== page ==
career advice

  1. hello everyone! i was thinking of switching careers and pursuing a degree in nursing. however, i don't know any nurses and therefore have some lingering questions about the nursing profession.

    i currently have a degree in accounting and not too happy in that profession. i was considering nursing, but was confused on a few things about the profession. first: can you move up the "ladder" in nursing like in other professions? or is your starting salary basically what you make for the rest of your career? and if you specialize in something or get a masters, will you have more job options? what is the typical salary of a nurse with a few years experience? i heard the starting salaries are around 50,000 but can that increase upwards towards 70,000...just curious since i would be leaving one profession for another.

    thanks,
    hushpupgrl
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    About hushpupgrl

    Joined: Feb '07; Posts: 78; Likes: 5

    2 Comments

  3. by   llg
    Yes, nursing is like other careers in that there is a hierarchy of jobs (and salaries) based on scope of responsibility, education required, market factors, etc. While there are a few exceptions, nursing positions that involve taking more responsibility, require more education, and involve doing less pleasant and/or less popular work pay more than positions that are popular, involve working a popular schedule, require less education, and involve a more limited scope of practice (i.e. being responsible for the care of only a few patients vs being responsible for managing or teaching those who who take care of many patients).

    What many people who switch careers in nursing fail to appreciate ahead of time is the time and effort required to move up the ladder. An advanced education alone is usually not enough. As a practice discipline, most higher level (and better paying) positions are given to people who have both a strong educational foundation and also sufficient clinical experience to develop expertise.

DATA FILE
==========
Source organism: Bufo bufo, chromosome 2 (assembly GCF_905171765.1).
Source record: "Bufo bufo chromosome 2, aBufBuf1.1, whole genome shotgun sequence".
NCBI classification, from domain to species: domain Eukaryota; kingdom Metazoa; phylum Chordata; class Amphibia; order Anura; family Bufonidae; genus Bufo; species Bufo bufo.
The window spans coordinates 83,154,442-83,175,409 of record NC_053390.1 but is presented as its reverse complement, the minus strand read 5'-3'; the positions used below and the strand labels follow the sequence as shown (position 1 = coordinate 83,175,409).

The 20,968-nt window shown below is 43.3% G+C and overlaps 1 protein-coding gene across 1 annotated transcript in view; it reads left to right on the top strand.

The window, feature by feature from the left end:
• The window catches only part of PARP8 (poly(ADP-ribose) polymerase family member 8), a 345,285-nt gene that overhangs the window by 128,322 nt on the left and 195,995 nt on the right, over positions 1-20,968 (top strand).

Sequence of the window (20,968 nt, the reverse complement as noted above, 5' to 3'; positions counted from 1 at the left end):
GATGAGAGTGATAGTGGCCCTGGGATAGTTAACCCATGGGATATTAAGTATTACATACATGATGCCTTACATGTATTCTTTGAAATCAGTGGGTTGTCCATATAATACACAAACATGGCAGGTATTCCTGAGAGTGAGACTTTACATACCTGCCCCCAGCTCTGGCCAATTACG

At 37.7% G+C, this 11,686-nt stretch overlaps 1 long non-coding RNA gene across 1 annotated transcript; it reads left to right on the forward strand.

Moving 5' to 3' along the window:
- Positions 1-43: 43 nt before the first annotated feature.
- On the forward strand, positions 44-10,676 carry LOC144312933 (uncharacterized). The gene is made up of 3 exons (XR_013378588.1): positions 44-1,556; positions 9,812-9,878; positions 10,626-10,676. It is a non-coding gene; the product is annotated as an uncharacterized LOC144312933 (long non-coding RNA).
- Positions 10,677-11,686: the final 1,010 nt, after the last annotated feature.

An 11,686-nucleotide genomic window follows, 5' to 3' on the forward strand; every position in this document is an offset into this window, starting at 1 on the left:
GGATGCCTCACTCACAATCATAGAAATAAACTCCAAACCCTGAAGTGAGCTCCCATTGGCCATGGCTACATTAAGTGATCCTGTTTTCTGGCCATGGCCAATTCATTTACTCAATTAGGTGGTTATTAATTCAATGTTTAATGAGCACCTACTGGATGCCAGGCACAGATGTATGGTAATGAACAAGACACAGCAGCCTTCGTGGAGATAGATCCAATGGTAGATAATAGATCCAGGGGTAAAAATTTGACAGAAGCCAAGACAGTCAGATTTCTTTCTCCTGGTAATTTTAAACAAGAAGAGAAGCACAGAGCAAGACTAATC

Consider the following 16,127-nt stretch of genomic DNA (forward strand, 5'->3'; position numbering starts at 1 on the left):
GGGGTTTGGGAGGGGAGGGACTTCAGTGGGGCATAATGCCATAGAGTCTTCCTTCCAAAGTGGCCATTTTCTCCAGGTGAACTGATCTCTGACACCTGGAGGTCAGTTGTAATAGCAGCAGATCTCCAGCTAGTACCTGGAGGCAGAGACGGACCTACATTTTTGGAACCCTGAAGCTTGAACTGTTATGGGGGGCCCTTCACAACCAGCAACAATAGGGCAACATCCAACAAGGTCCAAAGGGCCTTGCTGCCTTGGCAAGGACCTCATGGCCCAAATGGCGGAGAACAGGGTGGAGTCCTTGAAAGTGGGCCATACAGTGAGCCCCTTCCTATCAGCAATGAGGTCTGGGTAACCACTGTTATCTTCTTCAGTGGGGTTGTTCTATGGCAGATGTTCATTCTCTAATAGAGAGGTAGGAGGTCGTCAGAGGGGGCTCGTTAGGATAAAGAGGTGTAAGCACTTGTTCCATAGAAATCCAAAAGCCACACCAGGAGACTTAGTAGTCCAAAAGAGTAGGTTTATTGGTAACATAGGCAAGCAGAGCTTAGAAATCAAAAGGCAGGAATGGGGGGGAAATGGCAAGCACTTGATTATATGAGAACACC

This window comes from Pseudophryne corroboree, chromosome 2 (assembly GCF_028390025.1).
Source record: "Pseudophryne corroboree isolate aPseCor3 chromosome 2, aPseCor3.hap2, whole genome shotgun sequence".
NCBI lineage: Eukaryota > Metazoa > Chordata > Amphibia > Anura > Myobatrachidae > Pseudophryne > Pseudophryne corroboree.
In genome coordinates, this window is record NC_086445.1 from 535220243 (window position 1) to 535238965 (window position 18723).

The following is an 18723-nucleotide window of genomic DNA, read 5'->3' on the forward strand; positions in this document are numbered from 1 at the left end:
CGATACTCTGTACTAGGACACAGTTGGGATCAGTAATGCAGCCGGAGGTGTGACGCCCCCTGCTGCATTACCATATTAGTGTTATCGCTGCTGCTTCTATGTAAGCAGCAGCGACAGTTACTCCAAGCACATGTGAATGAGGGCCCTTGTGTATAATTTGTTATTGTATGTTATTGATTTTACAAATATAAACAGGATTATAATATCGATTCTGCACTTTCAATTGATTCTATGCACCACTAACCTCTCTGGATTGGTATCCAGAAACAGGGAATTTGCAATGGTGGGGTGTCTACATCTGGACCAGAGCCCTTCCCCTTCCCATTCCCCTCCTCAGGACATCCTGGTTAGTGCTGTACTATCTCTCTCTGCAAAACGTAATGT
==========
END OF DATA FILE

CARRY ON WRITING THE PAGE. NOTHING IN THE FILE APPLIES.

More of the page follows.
Here's an extreme example to illustrate the point: A person who wants to be the Director of Nursing for a large organization can't just get a Master's Degree in Nursing Administration and get the job as a new grad. She would need to first get a nursing degree and practice as a nurse for a while to establish her basic competence as a nurse. Then she would be eligible for promotion to a lower-level or mid-level management position. After working at that level of management for a couple of years, she would be eligible for promotion further up the ladder. She would need to earn her MSN somewhere along the way (though there are some entry-level MSN programs). It would take a period of several years of both education and work experience to qualify for such a high-level job.

    While each specific career path is different, the general principles usually hold true. One moves up the career ladder by getting the needed education and/or certifications and also establishing expertise through practice at lower levels of the career ladder.

    Salaries vary greatly based on the region of the country, cost of living, etc. But generally, the upper levels of nurse administrators, educators, and advanced clinical practice nurses make about 1.5 to 2.0 times what the starting salary is for new RN's in entry level positions. A few people at the very top make a little more.
    Last edit by llg on Mar 22, '07
  4. by   jjjoy
    If you are a bedside nurse, there's not very far to go unless you go back to school and get a job that's not at the bedside. Some hospitals do have clear "clinical ladders" where qualified nurses get a promotion in their title (eg RN I, RN II) and move into a higher pay bracket. I don't think the actual job description changes all that much, though. These days, in some areas, though, nursing pays pretty well to begin with, especially if you throw in differentials for working nights, weekends and overtime.

    It's my understanding that floor nurse managers don't necessarily make more money as they don't get overtime. One benefit usually is more regular hours. A major drawback is that they are often responsible for implementing unpopular policies and may have little influence over the development of those policies.

    You might pursue advanced practice nursing where you work in a more medical capacity generally collaborating with physicians or become a clinical nurse specialist and perhaps function as an expert to consult on specific types of cases.

    Or you might pursue higher hospital management, where you'd certainly need more education, perhaps in administration and your work wouldn't be clinical in nature - although as a "nurse adminstrator" you'd be expected to have substantial clinical experience behind you.

    This is just my limited understanding that may be incorrect to varying degrees in different areas of the country and in different facilities. Anyone please feel free to correct me where I'm off.
    Last edit by jjjoy on Mar 22, '07

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